Author Archives: Social Work in Health

The economics, and politics of health

Homeless health and health inequality occur in a wider economic, social and political context. Societal views of, and tolerance for poverty and inequality vary across time and between cultures. In Australia, typical of English speaking western countries, we had increased … Continue reading

Posted in Uncategorized

Social Justice for All: Social sciences week 9-15 September 2019

Charles Sturt University presents four speakers in this free lunchtime webinar 2 AASW CPD points. Speakers and Topics are: Rohena Duncombe – Access to health services for people living homeless Susan Mlcek – The place of social justice for indigenous … Continue reading

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Social Work and Health Inequality Network (SWHIN) our Declaration

“We, as social workers, commit ourselves to continue to struggle for social justice and compassion as essential characteristics of healthy human societies and as pre-requisites for effective health and social care services. We will work together with people who are … Continue reading

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Our health is at the federal government’s discretion

In Australia the health of the general public, at  a population level, is in the hands of the federal government. They make decisions on the level of welfare payments, minimum pay, and legislation that affects job security and conditions. These … Continue reading

Posted in Social Determinants of Health

Challenging micro-aggressions against people living homeless through acts of acceptance

In my present project I began with research showing that homeless and other very disadvantaged people have poorer health and use fewer health services. I considered this in the context of the Social Determinants of Health (Marmot & Wilkinson), that … Continue reading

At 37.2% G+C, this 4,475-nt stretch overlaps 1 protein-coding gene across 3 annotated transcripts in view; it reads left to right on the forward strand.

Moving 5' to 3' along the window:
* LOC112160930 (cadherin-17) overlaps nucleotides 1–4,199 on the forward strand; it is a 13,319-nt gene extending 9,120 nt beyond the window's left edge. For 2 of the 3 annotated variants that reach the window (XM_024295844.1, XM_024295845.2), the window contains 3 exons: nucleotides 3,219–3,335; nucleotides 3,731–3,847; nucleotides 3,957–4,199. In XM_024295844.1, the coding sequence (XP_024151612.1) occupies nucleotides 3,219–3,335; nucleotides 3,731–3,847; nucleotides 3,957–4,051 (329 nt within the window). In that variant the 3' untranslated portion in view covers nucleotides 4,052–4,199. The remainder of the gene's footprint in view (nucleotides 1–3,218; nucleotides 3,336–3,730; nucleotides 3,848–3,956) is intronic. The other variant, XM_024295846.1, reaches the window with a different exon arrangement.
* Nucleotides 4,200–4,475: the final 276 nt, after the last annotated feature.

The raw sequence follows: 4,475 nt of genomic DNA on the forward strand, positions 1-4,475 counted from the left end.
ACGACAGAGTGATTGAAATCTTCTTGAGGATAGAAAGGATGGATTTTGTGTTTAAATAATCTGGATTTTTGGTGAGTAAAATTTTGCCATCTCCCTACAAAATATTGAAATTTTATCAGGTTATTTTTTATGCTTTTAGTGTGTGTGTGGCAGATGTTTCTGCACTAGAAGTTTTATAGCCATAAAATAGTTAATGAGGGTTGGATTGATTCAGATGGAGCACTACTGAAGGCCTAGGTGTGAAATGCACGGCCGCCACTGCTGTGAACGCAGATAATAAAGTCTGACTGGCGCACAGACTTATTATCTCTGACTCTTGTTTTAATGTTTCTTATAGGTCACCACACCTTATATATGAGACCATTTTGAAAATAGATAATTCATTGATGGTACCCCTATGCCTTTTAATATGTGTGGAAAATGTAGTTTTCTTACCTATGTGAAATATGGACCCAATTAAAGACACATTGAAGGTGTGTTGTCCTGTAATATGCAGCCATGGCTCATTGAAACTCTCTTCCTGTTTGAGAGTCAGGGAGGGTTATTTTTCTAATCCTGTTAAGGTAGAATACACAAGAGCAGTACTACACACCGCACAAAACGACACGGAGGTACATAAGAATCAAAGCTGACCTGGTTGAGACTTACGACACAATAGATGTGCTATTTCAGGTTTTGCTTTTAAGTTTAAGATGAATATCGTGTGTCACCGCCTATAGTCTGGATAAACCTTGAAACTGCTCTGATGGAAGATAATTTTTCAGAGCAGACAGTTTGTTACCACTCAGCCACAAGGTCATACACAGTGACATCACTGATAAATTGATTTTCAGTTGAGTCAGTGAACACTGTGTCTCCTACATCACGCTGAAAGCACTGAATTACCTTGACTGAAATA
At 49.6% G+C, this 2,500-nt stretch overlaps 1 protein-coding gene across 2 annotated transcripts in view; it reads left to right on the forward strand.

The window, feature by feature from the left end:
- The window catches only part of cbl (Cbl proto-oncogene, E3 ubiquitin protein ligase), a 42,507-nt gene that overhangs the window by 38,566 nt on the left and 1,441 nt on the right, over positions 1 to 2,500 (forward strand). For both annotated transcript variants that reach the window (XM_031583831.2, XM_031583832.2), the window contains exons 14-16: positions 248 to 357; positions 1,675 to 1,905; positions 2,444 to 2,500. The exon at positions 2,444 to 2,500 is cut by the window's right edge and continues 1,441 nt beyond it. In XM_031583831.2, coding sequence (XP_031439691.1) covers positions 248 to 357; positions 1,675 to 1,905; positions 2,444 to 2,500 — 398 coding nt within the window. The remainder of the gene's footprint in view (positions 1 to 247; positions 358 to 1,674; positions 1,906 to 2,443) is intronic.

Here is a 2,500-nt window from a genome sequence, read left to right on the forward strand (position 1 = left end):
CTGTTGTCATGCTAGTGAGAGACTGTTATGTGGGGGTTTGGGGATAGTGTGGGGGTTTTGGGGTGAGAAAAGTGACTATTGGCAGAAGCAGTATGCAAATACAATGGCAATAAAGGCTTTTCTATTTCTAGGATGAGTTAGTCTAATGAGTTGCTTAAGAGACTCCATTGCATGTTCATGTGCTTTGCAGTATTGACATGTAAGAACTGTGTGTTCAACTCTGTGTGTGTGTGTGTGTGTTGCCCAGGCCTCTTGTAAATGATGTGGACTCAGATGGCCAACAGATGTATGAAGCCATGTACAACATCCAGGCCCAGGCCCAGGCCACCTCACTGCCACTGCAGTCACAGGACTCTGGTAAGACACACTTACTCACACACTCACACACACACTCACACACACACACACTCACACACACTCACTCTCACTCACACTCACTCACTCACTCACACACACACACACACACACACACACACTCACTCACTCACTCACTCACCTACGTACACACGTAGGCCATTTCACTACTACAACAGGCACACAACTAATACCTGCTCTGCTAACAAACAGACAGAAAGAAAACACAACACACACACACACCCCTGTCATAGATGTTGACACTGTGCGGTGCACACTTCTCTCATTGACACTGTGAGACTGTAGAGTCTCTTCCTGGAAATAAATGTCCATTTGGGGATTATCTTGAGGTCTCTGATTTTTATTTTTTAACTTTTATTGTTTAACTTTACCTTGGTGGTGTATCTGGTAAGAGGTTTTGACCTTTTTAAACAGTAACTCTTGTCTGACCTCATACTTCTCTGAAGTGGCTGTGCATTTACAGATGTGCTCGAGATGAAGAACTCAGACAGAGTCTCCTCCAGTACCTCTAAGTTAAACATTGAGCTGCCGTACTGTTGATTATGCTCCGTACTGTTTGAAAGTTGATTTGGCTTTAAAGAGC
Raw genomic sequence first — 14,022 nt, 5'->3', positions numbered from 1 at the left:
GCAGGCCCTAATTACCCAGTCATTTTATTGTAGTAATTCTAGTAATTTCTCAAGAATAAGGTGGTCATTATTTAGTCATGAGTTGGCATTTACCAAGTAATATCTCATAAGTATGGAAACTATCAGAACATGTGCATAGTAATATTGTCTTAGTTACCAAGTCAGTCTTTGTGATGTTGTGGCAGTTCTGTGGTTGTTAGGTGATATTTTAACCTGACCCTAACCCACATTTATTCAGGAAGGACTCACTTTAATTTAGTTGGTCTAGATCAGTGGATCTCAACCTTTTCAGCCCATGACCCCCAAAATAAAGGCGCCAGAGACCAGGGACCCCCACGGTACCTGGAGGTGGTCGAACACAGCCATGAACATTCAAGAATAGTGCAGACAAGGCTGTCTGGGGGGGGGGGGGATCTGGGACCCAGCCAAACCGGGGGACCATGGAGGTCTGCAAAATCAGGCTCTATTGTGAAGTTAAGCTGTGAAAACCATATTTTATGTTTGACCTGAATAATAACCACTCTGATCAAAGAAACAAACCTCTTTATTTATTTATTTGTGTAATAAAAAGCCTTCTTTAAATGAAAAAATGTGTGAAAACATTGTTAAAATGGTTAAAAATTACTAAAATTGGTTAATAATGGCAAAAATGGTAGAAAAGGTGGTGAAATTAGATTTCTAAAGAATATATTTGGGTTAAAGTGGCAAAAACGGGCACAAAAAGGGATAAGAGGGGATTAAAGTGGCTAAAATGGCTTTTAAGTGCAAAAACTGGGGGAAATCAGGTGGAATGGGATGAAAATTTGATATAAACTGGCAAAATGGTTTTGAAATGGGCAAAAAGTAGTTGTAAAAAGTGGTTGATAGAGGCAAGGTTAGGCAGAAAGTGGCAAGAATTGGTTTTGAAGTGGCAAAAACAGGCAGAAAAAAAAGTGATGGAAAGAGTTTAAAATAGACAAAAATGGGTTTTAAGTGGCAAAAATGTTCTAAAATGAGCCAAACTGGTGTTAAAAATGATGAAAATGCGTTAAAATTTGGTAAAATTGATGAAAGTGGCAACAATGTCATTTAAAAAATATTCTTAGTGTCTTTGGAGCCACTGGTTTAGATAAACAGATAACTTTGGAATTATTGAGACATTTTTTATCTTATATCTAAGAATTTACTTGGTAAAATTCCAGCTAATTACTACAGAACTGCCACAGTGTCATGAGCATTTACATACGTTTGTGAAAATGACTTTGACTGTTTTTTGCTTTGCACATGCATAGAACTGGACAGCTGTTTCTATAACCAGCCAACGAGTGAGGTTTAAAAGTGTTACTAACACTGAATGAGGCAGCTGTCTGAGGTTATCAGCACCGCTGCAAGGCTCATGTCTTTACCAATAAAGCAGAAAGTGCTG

Posted in Homeless health, Research, Service entry, Social Determinants of Health, Vulnerable populations

Health system entry change required

I’ve been exploring system change at the local level in health service entry and delivery. For example there is an issue with the algorithms used in call centres. They use a bio-medical triage logic that puts the most acute people … Continue reading

Posted in Service entry, Uncategorized, Vulnerable populations

Disabling distrust

The earliest and most profound thing I have come to understand from the process of data collection is the profound distrust of health services and the wider society by the people who are living homeless. On reflection this should not … Continue reading

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Service access to primary health for people living with disadvantage

Single Session Therapy (initial intervention) My first piece of research into access to primary health was a Masters project on Single Session Therapy (SST) (Talmon). This taught me that having an initial session at first contact was beneficial as many … Continue reading

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The ethics of reimbursement

Social Work in Health is undertaking a project that involves two groups of participants: people who live on the streets and in the bush, and people who have management roles in local health services. When I was preparing for my … Continue reading

Posted in Uncategorized

The ethics of Ethics

Having just spent 8 months getting through one ethics committee (one down one to go), I am now reflecting differently on my own five years on one. My 8 months wait consisted of two months delay over December and January … Continue reading

Posted in Ethical issues, Research, Uncategorized, Vulnerable populations